While many searchers do use Google to simply find a “dentist my town,” there are just as many (I think) that are looking for a specific service or a specific type of dentist. Those folks may be looking for “porcelain veneers my town” or “dentures my town.” They are researching something they already know they need or want. And, they’re likely to visit multiple websites before making a decision. Make yours stand out!
Break it down.
One of the biggest “mistakes” I see on dental websites is that they put all their services on one page. This creates a number of challenges. It makes it nearly impossible to optimize (SEO) the page for any particular service. The multitude of services all on the same page dilutes the SEO to the point of being ineffective and often not present on Google’s search results pages.
No doubt, dental website companies commonly put all the services on one page to keep their prices competitive. More pages means more work and more expense (for the dentist). And, dentists are guilty of “price shopping” just as we complain about patients who do the same. “How much for a website?” And, so dentists compare one website designer to the next by price alone. Accordingly, the website companies package canned websites with just so many pages. Usually the “services” are all on one page. And, that’s not good.
I’ve long advocated having a separate web page for each service you offer… or at least each service that you want to market. Honestly, you probably don’t need a web page about extractions. But, I would suggest having individual pages for veneers, implants, dentures, cosmetic crowns, orthodontics, whitening, and so on. By having individual pages for each, you can optimize (SEO) those pages far more effectively.
If you want to build the orthodontics or implant side of your practice, it won’t help if those services are buried in a laundry list of all your services.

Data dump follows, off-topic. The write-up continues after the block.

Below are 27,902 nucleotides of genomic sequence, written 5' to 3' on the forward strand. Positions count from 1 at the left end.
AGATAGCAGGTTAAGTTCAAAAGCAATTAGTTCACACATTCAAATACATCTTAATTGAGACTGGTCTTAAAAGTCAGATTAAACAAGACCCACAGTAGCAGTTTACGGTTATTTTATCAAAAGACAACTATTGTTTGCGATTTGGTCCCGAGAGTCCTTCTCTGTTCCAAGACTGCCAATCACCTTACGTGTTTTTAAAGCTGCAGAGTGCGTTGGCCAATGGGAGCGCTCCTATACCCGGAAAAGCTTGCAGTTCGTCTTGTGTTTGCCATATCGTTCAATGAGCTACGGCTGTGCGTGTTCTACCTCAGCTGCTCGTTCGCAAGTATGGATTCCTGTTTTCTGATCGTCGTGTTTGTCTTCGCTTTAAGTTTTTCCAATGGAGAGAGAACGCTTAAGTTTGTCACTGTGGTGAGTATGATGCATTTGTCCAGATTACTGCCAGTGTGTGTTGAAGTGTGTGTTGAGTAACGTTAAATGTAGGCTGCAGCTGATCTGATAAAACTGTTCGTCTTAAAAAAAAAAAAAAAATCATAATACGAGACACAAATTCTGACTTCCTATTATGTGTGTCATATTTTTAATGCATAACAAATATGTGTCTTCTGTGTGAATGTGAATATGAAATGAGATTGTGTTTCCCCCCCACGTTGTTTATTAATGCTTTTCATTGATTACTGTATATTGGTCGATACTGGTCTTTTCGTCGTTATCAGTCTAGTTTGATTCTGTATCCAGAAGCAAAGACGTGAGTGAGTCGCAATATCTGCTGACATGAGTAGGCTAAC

Ya gotta pay to play.
This means you will have to ASK your website designer to create individual pages for each service. And, it means that you will need good, ORIGINAL content for each of those pages. YOU will have to do that. YOU will need to write the copy. This means you’ll need to spend more and do some work yourself. If you want RESULTS, this is the reality.
I can write an entire chapter of a book on just copy writing. But, I will simply offer this basic advice: Write like you speak (to patients). Focus on BENEFITS, not features. Don’t tell them HOW you do an implant or how implants work. Write about how the patient will benefit. Talk about quality of life improvement, not osseointegration!
Keep it stupid simple!
A long time ago, it occurred to me that normal people may not search for “composites.” They might search for “white fillings.” And, they might even search for “cavities.” So, I built my website with pages to appeal to those searches. I believe people are looking for solutions to their problems. So, when you create copy and content for your website, keep that in mind: problems and solutions… in SIMPLE ENGLISH. I touched on website content in another blog post: Google-Proof Your Website.
What’s old is new again.
I would have NEVER predicted that my “cavities” page would be so popular. Tomorrow, next month, or next year, it will probably be a different page. But, I’m glad I have individual pages with original content for each service I offer. People ARE searching for specific dental services or the answers to specific dental questions. When you cram everything on to a single page, it will NOT show well for these long tail searches.
Take advantage of the long tail, Dental Warriors!